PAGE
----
Daisy Christodoulou talks about some of the important questions and popular ed tech ideas she explores in her new book, Teachers vs Tech? The case for an ed tech revolution.
As long ago as 1913, people were predicting that technology was going to transform education.
“Books will soon be obsolete in the public schools. Scholars will be instructed through the eye. It is possible to teach every branch of human knowledge with the motion picture. Our school system will be completely changed inside of ten years.”
Thomas Edison, 1913
However, as we can see from this, a lot of these predictions have fallen flat. Why? Why is it that technology has transformed so many aspects of our lives, but that education remains so much harder to change?
My new book, Teachers vs Tech?, takes on this question. It’s about why predictions like Edison’s haven’t come true, and what needs to happen if we really do want technology to make a difference.
Ed tech buzzwords
In the first part of the book, I look at four popular ed tech ideas and see what the research has to say about them.
- Personalisation: We are used to having our own personalised music playlists, Netflix recommendations and Facebook news feed. Why can’t we have an education that is personalised in the same way?
- You can always look it up: Thanks to Google, it’s possible to look up facts at the click of a button. Does this mean we should de-emphasise teaching facts in school, or does memorisation still matter?
- Active learning: Tablets and phones are much more interactive than books and films, and we know that interactivity helps students learn. How can we best use these new technologies to promote active learning?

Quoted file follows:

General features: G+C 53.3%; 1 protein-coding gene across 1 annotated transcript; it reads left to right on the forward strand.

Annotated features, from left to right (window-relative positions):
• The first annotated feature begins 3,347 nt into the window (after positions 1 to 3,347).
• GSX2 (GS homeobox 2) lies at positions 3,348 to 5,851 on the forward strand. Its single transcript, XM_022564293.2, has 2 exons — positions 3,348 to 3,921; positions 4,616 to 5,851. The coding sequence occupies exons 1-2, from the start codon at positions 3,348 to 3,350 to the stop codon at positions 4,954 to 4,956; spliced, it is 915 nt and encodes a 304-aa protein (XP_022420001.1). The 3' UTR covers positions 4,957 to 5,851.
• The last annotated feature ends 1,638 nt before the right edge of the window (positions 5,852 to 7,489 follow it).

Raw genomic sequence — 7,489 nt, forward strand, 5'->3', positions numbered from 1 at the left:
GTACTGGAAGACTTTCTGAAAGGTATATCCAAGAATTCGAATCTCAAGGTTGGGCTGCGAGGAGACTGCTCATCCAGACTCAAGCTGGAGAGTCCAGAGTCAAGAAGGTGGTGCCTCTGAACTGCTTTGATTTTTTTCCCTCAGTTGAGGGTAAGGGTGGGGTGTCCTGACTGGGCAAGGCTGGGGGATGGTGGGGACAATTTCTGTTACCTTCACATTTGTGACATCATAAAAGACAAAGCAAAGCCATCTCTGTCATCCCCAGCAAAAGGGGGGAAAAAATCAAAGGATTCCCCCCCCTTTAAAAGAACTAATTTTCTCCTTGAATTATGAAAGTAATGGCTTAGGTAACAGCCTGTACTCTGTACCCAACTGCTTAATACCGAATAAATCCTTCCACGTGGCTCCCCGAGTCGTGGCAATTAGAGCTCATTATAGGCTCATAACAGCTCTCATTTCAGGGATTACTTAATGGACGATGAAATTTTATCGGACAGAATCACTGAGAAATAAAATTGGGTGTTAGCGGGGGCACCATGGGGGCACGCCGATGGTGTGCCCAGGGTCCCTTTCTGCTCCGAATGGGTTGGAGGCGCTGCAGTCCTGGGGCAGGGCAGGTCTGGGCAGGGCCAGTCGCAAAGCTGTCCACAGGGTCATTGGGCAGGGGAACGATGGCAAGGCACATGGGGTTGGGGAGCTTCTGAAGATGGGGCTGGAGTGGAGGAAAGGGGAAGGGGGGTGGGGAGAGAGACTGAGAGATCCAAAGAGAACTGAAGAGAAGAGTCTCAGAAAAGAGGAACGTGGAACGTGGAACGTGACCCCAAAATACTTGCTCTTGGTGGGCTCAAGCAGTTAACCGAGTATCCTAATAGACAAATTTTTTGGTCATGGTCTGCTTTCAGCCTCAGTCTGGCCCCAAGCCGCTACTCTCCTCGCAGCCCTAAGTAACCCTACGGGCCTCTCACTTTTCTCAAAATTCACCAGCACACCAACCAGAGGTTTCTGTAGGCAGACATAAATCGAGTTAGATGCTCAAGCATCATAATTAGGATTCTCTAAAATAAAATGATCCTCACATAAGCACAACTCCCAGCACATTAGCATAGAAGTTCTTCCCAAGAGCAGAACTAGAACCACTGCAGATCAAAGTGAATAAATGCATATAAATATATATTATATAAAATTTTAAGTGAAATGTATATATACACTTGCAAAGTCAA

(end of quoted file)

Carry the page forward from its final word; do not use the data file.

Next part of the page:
- Connected devices: A huge amount of ed tech funding has gone towards providing students with connected devices like tablets and phones. What is the right place for these devices, and what are the downsides of using them?
Teachers vs Tech
In the final two chapters of the book, I look at the different strengths and weaknesses of human teachers and technology. We need humans and technology in the classroom, and we need to design systems that play to the strengths of both.
Adaptive spaced-repetition algorithms and comparative judgement are two effective models of how this might work in practice. I’ve expanded on ideas about spaced repetition in a blog post here.
Daisy Christodoulou is a leading educational commentator and author, with many years’ experience of working with schools as well as in the classroom. Her new book, Teachers vs Tech? The case for an ed tech revolution, publishes on March 5th.